If you come to 7Factor wanting us to build something that we don’t think is going to serve your goals, we’re going to tell you so. We’re going to push back and have a discussion with you. It will be a respectful conversation, but an honest one.

Which tips would you recommend to your colleagues in your industry to help them to thrive and not “burn out”?

Don’t lower your rates. Don’t undercut your pricing. You have to make sure that you’re communicating the value of who you are and what you’re bringing to the table. People will gladly pay top dollar for value that is actually being added to their companies.

I am extraordinarily anti-commoditization, because I believe it brings my craft down to a level where people don’t care about how hard I and my team have worked to develop our ability to write good software. It is something that requires sharp, smart, motivated, problem-solving people, and the only way to get that is to pay them well.

How do you not burn out? Hire good people. Don’t try to do it by yourself. Find other people to help you, and don’t try and do it on your own. Otherwise, you will burn out for sure. I’m very proud of the team that we’ve built. Trusting them and giving them the latitude they need is what’s going to keep this company going.

We also prevent burnout by building load-balanced teams: providing and facilitating a framework where people can take time off and know that someone else on their team is able and empowered to take care of the work while they’re gone. It’s all about sustainability, and the way you avoid burnout is by creating an environment that doesn’t encourage it.

None of us are able to achieve success without some help along the way. Is there a particular person who you are grateful towards who helped get you to where you are? Can you share a story?

Several of the people who I worked with on the Sidekick back at Danger, Inc. Legendary engineers like Cid Halloway and Mike Bouche and Sean Curran, Godfrey Imudia, Allison Bellach, Joe George. All of those people are significantly responsible for my upbringing, culturally, into software engineering.

Danger’s talent included folks that contributed to the Linux kernel. They were incredibly, incredibly smart, way smarter than me, and I was just lucky to be able to work for them. Most of them have gone on to work at companies like Netflix, founding members, people who legitimately are some of the coolest people I’ve ever met in my life.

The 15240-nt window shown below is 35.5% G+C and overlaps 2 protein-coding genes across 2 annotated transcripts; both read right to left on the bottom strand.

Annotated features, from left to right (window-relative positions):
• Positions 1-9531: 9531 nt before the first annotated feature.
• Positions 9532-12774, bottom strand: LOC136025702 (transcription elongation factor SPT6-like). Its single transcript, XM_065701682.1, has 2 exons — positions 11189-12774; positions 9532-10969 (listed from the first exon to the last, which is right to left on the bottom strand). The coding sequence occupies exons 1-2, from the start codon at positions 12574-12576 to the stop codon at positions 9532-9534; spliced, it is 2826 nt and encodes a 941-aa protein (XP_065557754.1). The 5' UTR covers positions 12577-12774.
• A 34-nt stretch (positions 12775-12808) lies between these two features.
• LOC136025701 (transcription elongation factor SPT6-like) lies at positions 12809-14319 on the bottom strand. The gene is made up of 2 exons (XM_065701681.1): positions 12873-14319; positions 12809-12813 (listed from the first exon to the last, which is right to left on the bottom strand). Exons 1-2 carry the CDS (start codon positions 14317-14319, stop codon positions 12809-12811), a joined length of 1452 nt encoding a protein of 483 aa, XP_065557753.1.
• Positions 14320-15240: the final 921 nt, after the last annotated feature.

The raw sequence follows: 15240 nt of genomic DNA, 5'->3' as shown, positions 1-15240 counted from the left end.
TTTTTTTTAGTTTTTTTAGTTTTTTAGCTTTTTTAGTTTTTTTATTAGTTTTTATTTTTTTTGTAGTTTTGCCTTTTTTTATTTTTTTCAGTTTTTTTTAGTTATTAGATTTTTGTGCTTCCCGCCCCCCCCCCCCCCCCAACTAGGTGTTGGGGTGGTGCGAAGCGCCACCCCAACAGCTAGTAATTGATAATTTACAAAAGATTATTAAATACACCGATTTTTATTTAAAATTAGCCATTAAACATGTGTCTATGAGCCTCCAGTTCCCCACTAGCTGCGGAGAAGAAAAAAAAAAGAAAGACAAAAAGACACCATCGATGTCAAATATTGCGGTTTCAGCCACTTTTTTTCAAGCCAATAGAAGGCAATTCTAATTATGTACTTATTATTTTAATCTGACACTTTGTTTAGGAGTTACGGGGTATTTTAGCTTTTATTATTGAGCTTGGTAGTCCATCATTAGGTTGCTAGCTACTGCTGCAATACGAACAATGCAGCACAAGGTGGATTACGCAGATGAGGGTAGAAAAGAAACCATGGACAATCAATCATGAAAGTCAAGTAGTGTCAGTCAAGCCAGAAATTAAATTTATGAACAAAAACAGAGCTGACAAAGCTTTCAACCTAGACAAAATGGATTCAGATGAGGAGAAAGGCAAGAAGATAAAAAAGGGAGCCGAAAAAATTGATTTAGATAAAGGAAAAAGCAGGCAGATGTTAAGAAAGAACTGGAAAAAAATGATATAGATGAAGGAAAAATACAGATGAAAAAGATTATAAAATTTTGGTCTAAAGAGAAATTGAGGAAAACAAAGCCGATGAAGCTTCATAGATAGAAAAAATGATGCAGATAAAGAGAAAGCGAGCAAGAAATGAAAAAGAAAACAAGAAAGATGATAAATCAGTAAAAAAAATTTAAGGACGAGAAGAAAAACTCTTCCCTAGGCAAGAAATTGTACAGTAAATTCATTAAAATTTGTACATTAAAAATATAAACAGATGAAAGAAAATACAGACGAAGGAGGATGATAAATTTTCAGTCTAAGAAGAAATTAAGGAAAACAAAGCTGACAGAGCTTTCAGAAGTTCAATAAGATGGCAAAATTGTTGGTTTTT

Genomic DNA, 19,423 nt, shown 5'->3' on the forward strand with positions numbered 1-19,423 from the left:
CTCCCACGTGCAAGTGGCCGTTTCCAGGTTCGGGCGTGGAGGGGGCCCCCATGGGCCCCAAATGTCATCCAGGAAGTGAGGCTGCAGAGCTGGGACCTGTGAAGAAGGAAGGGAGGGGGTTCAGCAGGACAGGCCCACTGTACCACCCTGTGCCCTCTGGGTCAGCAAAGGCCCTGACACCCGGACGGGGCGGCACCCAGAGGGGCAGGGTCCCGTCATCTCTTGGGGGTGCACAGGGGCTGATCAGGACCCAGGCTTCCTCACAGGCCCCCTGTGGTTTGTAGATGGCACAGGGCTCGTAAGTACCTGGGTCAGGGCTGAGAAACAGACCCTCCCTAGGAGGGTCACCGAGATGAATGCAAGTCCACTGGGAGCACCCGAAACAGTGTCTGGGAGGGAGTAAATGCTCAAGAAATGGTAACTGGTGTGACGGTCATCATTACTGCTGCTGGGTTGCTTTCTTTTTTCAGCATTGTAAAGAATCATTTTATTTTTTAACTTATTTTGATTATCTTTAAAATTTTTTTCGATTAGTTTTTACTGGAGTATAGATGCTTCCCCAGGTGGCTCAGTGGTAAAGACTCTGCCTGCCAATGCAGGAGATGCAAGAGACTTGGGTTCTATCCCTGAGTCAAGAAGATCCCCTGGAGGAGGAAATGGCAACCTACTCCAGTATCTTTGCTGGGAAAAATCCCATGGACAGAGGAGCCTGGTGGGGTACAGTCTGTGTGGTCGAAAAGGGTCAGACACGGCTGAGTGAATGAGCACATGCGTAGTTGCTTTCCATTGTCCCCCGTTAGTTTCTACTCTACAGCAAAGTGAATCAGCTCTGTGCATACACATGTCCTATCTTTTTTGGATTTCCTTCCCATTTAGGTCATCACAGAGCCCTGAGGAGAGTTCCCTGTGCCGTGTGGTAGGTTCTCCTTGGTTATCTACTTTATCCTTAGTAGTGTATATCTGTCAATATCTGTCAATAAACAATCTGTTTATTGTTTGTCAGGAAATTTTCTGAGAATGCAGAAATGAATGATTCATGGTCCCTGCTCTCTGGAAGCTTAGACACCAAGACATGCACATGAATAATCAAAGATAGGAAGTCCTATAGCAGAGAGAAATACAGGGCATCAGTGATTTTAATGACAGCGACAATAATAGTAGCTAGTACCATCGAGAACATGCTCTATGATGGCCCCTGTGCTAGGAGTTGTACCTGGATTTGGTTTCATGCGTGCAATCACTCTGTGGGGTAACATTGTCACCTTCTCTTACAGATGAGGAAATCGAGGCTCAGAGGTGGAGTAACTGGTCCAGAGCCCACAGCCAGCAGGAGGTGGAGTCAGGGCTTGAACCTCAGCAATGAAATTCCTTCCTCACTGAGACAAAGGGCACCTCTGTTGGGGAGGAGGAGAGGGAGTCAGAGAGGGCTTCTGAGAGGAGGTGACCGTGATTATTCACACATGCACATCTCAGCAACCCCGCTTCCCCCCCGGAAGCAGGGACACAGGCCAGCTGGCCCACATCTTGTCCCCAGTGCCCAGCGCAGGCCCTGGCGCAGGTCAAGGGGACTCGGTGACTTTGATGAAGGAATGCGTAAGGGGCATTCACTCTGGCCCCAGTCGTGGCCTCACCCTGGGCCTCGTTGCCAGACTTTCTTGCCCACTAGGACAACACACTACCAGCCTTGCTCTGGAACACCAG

When I went to work for Danger, I was just a random kid coming out of Georgia Tech, and they’re like, “Hey, let’s try and teach this dude how to develop good software.” Even more than helping me grow as a developer, they taught me how to be part of a good culture, how to operate on a team, how to take care of the people to your left and to your right. They taught me how to create a culture you could enjoy.

It really helped me drive toward a culture that I’m proud of here at 7Factor, a culture that cares about people and doesn’t focus on just numbers and goals. If 7Factor becomes a $100 million company, fantastic, but I really don’t care. It’s about the culture that we provide, and it’s about the people who work here. It’s not about the revenue numbers I post.

Ok thank you for all that. Now let’s shift to the main focus of this interview. Approximately how many users or subscribers does your app or software currently have? Can you share with our readers three of the main steps you’ve taken to build such a large community?

A lot of our work is as a services company providing DevOps and cloud-based solutions to major corporations and promising start-ups. But the COVID-19 pandemic recently inspired us to launch our own SaaS solution, a health-screening platform called WellEntry. We built it in close consultation with Aveanna Healthcare, the nation’s largest provider of pediatric home care services. They’re implementing it for all 30,000 of their home care providers and are offering it to some of their customers as well.

We’re now selling the service directly to schools, healthcare and hospice providers, food processing plants, factories, office buildings, military installations, government buildings, hotels and restaurants… anyone who wants to screen people as they enter their buildings, facilities, or sites of remote service.

A lot of people view selling software as a numbers game. If I fire 100 arrows at that bale of hay right there, 10 of them will hit. So, in order to get to 30 sales, I need to find 300 leads. It’s very easy to fall into that statistical way of selling. What I’ve learned from providing software services is that that statistical approach is a great way to acquire new customers, and it’s a hot garbage way to keep and build a community of users that actually care about what you built for them. I approach selling software from a services perspective, a relationships perspective.